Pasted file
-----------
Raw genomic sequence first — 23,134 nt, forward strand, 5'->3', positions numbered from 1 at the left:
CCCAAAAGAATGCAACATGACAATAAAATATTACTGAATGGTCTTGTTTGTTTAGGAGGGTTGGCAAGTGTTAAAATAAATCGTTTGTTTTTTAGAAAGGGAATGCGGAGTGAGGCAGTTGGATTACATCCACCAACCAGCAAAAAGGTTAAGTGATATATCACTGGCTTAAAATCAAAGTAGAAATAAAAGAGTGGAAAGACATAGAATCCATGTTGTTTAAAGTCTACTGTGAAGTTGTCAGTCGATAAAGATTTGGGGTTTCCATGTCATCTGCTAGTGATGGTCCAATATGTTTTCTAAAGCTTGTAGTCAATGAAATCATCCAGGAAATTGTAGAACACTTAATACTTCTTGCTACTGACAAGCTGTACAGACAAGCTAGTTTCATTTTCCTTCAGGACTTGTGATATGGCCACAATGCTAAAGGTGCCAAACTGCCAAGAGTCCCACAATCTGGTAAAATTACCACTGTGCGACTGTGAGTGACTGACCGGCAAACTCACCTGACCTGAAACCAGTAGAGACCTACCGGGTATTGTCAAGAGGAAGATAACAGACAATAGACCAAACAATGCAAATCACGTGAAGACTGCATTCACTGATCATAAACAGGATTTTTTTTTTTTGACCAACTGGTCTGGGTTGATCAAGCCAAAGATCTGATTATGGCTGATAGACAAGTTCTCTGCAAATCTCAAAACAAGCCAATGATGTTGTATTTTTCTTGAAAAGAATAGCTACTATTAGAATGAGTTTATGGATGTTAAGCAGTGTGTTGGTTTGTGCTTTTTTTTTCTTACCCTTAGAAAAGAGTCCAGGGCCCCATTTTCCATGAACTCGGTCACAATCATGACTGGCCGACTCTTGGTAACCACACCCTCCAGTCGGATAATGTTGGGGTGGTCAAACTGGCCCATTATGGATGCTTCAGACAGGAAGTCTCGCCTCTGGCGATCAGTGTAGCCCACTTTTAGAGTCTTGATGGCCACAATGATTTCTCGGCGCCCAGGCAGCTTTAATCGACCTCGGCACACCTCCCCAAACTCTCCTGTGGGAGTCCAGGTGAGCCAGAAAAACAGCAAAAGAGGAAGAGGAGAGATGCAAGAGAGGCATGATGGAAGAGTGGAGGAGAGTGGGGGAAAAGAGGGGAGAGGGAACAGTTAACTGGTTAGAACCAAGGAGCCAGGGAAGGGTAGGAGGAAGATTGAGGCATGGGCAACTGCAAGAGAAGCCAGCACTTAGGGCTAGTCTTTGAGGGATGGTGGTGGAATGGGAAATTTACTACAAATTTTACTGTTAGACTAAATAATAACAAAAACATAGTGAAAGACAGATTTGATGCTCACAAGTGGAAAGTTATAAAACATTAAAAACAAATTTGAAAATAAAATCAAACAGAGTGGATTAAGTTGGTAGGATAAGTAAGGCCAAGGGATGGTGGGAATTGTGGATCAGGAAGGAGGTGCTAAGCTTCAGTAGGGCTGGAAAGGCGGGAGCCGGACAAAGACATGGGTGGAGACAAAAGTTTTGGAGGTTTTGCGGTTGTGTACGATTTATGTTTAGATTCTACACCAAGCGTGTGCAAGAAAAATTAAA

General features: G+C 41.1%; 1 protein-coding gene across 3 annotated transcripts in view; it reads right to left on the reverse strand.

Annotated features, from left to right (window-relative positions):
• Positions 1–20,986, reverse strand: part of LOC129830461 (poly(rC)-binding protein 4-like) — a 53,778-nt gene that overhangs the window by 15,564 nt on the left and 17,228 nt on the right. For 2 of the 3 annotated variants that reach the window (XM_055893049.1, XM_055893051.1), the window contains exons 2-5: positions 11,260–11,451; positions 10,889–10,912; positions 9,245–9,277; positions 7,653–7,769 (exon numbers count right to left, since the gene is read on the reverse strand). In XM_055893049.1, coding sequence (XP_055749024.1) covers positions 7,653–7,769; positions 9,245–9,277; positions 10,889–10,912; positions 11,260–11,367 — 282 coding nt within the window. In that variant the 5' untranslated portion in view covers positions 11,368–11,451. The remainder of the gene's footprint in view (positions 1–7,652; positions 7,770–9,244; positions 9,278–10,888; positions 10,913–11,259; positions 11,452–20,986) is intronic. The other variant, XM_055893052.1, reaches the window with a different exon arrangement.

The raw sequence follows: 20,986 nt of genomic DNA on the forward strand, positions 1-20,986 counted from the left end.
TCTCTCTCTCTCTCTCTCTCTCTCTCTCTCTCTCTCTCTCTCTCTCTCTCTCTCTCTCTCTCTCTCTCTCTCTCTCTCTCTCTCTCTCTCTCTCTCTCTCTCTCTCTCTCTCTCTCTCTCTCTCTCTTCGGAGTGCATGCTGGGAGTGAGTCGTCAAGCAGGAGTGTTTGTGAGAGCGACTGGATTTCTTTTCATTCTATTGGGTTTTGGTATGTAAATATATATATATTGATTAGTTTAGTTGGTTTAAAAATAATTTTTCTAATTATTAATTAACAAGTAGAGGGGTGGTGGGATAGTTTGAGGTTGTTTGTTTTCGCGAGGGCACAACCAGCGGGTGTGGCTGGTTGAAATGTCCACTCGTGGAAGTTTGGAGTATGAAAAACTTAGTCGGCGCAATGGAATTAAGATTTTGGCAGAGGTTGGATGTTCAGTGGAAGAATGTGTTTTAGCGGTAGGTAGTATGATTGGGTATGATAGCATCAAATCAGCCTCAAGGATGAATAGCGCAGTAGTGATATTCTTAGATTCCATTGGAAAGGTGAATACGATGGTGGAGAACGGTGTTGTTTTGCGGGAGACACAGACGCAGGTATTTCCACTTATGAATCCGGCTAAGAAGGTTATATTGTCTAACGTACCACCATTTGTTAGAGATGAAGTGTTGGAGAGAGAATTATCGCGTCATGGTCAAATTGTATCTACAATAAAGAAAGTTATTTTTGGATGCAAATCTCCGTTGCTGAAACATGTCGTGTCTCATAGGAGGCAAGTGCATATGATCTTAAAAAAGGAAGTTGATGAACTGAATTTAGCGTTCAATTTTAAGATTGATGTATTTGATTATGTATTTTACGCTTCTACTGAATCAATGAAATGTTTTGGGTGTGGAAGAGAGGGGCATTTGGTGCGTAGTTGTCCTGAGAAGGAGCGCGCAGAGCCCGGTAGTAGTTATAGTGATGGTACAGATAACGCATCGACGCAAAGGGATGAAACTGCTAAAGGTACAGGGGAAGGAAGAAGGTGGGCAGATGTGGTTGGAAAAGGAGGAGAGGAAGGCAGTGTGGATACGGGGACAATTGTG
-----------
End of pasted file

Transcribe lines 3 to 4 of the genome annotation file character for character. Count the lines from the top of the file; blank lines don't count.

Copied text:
General features: G+C 41.1%; 1 protein-coding gene across 3 annotated transcripts in view; it reads right to left on the reverse strand.

Annotated features, from left to right (window-relative positions):